For more information or to order, contact Millstream, Alvah House, 33a Beeleigh Road, Maldon, Essex CM9 5QH. Tel: 01621-852809. Email:  martinpcentre-millstream@yahoo.co.uk

A Semi-Serious Way to Clean Your Equipment

I found the best way to clean tunnels.

Get a pre-school class to watch your dogs do agility. Then arm them with scrub brushes, buckets, and sponges. Add one really dirty tunnel. Turn them loose. I guarantee, your tunnel will be spotless in about an hour. So will your jumps, your dogwalk, whatever else you have out there!

Source: Arlyn Sigeti (USA)  (06/08/03)

 The Quest for a Safer Tyre

In recent months Scotland has been leading the way to make the tyre (hoop) more acceptable to competitors and judges in agility. Philip Paterson of JaX Jumps describes how he developed a new type of 'safe' tyre as demanded by many of his friends and competitors.

It was not an easy task but we made Brodieís Breakaway tyre last year in an attempt to solve some of the problems encountered by the obstacle.

Many dogs have suffered injuries through misjudging the tyre. After our own dog, Brodie, hit one badly and had to retire from agility, we decided to try to develop a safer alternative.

Many attempts later, Brodieís Flexi Tyre (below) was made. Here you can see the concept of the breakaway tyre.


If the dog misjudges the tyre or hits the bottom half, it will break away preventing any serious damage. Many dogs have, in fact, tried this out and all of them are still competing happily. My own young dog Brad, fearless and daft by any accounts, proved its working many times during training.

A number of clubs and individuals have already bought these and have been happy with them. (They are selling at £55 unpainted.)

Resistance to the new design
The biggest problem we encountered was not from the dogs who couldnít care less, but from the competitors who did not think that the plywood looked like the real Perry Buoy type! And so did not reach the high standard of equipment used today.

Their point taken on board so we started to design another one that would meet their approval. A prototype was developed and taken to various shows in Scotland, and competitors were asked for their comments.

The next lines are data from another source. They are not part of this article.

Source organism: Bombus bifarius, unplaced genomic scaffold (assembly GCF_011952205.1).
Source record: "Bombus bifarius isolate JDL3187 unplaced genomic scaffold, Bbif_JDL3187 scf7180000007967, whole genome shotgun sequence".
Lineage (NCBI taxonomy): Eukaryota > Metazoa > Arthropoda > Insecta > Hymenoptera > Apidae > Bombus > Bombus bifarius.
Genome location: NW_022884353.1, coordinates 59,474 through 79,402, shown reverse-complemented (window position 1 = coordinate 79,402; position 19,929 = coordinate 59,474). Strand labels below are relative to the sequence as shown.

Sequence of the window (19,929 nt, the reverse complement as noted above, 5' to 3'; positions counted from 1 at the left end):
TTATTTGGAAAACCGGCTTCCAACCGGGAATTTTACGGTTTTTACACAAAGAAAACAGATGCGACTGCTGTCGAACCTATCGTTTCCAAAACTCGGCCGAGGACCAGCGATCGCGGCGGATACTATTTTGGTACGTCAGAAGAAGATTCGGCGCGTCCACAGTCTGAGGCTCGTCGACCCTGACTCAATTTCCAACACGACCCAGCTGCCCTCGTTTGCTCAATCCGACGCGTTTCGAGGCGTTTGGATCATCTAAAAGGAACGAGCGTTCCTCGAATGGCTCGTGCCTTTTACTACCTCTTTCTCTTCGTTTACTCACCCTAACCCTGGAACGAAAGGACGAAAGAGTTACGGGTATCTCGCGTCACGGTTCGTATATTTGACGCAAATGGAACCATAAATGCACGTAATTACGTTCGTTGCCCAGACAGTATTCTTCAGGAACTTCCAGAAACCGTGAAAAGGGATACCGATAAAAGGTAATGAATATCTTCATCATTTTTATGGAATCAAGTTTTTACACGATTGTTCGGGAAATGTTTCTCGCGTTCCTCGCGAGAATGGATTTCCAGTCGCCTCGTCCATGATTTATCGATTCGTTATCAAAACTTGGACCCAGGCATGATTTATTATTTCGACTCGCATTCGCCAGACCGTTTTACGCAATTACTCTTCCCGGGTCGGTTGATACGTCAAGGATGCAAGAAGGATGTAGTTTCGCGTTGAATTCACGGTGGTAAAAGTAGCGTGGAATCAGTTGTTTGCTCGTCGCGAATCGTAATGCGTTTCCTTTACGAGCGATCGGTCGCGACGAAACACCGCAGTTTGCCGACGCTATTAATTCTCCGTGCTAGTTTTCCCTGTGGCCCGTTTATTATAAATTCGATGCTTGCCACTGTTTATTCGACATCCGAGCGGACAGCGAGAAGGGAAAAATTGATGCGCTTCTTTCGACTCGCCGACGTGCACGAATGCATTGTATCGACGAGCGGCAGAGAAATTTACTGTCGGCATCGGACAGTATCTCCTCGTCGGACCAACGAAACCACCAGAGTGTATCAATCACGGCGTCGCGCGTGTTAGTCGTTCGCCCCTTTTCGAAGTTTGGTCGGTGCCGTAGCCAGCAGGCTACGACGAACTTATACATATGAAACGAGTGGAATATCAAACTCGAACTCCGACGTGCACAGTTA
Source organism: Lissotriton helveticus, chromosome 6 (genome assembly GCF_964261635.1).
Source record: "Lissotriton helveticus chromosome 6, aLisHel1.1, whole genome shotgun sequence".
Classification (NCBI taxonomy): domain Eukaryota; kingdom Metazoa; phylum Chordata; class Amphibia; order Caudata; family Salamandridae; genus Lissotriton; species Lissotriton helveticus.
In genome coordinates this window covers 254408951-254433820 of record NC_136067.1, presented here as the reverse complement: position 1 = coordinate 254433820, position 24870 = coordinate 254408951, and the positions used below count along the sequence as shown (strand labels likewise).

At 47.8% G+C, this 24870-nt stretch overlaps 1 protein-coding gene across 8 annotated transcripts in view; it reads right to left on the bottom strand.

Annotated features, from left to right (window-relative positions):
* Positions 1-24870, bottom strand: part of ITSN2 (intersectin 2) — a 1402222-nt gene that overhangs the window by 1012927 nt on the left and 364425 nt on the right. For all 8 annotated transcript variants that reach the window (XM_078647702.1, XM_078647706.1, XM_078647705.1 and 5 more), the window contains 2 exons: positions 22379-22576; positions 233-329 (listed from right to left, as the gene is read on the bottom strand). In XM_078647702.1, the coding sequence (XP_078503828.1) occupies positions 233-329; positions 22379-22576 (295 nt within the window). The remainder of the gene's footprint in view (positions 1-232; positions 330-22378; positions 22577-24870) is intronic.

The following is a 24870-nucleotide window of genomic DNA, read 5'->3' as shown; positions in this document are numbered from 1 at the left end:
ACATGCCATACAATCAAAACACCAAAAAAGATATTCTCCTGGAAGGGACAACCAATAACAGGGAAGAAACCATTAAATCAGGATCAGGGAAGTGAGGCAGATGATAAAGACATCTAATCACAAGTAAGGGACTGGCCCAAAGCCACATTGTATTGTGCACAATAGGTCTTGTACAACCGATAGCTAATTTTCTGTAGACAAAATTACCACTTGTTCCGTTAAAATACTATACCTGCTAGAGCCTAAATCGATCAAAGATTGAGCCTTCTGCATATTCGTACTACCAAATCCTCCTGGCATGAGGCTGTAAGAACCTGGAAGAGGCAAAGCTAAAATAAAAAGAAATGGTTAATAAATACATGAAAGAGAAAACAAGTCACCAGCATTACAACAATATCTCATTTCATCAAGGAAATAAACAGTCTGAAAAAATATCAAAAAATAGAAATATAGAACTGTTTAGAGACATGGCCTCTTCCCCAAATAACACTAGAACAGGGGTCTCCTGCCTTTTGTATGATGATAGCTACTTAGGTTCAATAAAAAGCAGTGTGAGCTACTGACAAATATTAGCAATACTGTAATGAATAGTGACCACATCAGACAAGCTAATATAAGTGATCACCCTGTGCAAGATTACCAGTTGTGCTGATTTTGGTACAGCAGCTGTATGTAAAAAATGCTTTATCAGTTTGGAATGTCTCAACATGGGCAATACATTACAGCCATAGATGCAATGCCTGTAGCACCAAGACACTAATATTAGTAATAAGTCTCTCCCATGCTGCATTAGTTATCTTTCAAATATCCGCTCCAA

And comments we got!
There is no point in asking for comments if you are just going to ignore them!

Here is the final specification for Brodieís Flexi tyre:

  • A flexible tube with an inside size at least 50mm larger than the Perry Buoy type.
  • A bottom half that will breakaway if hit
  • A top half that will also breakaway if hit
  • It is made from 3mm thick, 50mm square aluminium tube
  • Welded joints
  • Long, easily removed feet for stability and storage

Some judges are unsure how to mark this tyre. Whatís their problem? It is marked exactly the same as any other tyre except that if they use this tyre and a dog misjudges it (They are only human) they will still be able to run another course.

The judges who have used the tyre have all said that fewer dogs hit the tyre anyway due to that larger aperture and those that do hit it are all okay.

Thatís good enough for me and my dogs!
At a recent meeting of the agilty liason council this tyre was discussed and meets the required guidelines to date, and for any changes coming into effect next year.

If there are any judges who would like to try our tyre at Scottish or North of England shows, we have one that we use for this. Just contact us for details

It is on the market at £95 as a special promotion until the end of the year to encourage clubs, competitors and judges alike that this is a major contribution to dogís safety and they need to have one!

For further info on the tyre go to www.jaxjumps.com or phone 01698 428840